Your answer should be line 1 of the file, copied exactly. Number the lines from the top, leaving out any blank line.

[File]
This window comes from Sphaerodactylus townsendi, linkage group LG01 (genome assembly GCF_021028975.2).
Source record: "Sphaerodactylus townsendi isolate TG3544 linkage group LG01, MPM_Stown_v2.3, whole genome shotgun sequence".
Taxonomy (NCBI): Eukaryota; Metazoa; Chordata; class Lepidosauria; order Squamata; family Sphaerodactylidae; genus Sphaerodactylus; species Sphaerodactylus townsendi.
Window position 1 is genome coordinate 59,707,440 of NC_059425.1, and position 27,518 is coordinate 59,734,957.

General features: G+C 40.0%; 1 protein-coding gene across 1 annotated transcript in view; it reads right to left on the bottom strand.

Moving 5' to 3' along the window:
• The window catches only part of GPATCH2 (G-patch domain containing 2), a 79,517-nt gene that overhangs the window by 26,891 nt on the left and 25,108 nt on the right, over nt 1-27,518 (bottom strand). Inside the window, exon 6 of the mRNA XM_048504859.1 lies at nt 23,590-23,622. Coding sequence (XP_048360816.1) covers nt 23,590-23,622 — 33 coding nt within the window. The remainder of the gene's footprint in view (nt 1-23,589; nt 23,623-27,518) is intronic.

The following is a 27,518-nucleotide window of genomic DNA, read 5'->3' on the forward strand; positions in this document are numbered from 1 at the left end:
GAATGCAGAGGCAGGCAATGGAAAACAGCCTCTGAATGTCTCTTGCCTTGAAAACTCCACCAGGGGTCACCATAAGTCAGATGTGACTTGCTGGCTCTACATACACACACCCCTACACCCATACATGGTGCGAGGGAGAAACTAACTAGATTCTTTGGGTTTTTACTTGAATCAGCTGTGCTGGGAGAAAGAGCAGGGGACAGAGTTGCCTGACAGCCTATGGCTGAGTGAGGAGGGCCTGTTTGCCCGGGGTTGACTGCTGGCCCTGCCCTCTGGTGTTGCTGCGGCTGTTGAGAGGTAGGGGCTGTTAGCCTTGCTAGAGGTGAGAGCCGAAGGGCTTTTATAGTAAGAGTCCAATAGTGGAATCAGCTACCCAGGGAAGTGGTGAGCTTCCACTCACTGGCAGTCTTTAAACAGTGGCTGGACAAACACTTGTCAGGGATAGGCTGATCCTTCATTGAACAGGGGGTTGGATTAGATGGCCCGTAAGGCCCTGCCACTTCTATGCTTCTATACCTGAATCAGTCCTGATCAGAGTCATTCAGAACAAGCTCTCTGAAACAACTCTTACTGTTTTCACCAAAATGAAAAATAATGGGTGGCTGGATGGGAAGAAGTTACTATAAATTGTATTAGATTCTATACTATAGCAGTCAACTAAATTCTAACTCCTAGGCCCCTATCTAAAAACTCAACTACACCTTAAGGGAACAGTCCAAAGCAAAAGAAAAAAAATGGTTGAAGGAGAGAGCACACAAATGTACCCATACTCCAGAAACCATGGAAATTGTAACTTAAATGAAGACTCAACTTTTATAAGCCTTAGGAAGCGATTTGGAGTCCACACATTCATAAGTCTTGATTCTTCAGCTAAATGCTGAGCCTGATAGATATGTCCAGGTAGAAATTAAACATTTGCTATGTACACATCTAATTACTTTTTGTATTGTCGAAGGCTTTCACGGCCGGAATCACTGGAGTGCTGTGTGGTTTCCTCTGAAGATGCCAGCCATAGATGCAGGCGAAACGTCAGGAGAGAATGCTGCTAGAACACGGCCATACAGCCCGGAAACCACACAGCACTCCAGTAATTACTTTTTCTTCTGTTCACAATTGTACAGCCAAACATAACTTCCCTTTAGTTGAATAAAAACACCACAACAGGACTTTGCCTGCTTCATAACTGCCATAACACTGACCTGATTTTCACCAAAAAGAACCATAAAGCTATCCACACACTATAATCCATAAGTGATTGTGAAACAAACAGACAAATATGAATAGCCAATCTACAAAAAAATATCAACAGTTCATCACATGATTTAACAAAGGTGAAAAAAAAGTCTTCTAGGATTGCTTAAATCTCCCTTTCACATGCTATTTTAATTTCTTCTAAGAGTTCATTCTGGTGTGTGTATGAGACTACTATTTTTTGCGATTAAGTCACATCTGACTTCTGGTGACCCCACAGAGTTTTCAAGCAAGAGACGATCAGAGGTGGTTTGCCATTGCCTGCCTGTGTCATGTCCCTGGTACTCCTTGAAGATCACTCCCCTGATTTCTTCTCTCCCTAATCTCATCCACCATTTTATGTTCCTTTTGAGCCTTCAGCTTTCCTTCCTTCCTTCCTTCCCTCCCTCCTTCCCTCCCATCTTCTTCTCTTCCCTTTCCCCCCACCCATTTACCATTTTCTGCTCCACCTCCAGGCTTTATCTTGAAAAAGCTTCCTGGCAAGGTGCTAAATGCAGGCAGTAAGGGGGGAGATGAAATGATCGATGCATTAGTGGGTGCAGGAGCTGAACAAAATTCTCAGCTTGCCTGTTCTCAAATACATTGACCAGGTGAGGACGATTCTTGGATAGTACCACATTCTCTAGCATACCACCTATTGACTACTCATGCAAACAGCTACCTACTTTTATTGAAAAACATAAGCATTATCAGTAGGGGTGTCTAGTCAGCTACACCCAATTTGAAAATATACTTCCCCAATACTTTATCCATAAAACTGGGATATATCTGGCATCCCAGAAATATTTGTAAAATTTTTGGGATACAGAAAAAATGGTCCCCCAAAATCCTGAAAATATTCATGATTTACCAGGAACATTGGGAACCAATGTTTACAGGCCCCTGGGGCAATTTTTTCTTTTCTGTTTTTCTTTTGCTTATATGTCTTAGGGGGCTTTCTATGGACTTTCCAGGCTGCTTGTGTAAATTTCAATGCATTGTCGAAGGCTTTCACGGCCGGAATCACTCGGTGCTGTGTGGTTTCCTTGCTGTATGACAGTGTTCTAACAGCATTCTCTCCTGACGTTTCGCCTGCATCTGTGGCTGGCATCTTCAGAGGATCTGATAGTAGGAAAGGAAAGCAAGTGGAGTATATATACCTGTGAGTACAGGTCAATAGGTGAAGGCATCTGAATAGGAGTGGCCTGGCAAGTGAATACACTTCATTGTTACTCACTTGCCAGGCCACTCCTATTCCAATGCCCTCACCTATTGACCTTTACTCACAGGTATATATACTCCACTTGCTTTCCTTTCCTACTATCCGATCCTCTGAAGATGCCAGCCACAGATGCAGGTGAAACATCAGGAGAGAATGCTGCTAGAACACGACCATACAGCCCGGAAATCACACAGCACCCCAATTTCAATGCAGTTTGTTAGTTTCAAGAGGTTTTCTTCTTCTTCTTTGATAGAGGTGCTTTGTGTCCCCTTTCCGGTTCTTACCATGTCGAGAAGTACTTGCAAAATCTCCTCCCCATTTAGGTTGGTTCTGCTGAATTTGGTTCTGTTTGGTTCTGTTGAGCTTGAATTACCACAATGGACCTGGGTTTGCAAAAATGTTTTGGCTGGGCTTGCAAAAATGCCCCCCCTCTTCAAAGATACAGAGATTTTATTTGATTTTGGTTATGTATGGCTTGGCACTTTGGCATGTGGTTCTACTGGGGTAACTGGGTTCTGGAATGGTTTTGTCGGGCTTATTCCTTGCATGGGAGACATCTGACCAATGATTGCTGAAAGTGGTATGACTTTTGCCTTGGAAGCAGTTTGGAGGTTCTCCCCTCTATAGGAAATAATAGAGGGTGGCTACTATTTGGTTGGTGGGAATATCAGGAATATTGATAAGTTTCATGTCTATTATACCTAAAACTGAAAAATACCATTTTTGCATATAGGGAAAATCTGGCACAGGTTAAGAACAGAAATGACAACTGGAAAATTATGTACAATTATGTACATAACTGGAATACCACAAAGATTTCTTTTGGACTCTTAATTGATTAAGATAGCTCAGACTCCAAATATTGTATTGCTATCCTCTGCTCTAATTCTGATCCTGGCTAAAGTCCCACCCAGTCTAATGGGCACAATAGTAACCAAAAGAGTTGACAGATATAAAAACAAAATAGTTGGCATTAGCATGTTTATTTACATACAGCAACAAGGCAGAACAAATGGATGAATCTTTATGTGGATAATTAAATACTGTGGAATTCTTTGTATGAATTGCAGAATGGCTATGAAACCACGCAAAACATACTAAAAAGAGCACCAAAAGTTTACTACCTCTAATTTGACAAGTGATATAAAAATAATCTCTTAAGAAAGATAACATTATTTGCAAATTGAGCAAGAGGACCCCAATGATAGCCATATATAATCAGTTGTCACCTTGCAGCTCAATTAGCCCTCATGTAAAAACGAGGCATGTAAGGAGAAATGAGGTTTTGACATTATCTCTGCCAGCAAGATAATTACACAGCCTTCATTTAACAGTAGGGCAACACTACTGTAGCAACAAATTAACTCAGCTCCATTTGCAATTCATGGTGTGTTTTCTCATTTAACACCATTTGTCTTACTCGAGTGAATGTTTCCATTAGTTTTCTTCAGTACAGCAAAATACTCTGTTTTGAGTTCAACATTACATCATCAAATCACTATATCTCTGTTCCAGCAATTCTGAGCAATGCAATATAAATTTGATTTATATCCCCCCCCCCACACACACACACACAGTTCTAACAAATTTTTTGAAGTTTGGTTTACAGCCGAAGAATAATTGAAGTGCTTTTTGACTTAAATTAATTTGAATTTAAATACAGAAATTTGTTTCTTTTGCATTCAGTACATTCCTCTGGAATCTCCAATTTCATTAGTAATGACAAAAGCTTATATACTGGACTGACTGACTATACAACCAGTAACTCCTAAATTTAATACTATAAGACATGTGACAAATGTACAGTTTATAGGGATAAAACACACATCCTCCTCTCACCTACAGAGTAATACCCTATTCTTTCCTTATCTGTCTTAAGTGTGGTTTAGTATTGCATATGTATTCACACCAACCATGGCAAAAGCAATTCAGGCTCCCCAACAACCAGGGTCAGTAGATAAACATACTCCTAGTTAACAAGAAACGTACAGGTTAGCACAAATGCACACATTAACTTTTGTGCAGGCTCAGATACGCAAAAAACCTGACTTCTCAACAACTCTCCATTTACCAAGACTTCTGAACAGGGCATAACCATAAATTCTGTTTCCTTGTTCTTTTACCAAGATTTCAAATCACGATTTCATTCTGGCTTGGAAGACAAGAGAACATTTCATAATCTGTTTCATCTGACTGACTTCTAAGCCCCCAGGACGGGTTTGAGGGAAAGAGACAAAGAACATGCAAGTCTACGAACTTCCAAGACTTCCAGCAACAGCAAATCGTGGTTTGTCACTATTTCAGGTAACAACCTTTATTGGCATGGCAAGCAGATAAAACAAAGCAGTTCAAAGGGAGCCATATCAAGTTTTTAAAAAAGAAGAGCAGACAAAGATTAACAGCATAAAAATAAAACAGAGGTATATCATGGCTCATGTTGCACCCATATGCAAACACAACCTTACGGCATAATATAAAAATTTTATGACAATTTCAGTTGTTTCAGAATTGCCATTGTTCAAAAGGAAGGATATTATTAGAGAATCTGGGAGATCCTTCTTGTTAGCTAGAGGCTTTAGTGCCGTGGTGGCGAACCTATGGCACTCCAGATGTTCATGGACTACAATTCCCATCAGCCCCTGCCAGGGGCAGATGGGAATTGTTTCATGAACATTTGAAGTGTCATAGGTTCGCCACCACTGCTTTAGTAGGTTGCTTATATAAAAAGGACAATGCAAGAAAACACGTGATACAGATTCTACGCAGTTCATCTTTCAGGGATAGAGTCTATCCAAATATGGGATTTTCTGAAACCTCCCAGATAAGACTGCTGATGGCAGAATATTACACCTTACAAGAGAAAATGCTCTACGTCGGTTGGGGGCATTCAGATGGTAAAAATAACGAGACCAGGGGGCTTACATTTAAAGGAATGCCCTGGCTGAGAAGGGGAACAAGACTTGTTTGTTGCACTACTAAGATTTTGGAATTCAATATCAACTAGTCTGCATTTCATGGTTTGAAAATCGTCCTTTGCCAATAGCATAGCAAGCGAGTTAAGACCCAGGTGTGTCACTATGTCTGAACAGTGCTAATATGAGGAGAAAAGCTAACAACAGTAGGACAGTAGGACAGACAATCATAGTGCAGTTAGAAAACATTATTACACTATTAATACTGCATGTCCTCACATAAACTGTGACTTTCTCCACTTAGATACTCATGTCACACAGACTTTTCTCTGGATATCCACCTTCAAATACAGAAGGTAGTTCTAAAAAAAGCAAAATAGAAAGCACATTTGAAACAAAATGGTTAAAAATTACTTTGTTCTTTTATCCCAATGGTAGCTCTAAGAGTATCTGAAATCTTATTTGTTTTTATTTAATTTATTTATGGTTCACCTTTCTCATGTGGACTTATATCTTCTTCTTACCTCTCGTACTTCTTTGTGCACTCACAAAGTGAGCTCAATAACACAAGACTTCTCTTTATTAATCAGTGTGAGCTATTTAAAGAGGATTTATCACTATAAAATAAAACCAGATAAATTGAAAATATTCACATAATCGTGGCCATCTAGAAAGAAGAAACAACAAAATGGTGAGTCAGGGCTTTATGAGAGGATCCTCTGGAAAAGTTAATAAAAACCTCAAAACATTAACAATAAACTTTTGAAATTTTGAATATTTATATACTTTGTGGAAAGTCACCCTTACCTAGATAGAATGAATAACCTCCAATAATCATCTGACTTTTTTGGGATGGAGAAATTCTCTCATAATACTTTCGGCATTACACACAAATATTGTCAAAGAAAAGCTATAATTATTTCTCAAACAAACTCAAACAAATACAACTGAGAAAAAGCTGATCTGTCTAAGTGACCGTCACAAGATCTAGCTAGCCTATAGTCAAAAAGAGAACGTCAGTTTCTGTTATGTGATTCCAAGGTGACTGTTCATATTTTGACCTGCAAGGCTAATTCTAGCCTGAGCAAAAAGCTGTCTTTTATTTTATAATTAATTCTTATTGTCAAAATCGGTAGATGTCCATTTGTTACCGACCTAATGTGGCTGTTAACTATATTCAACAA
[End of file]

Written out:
This window comes from Sphaerodactylus townsendi, linkage group LG01 (genome assembly GCF_021028975.2).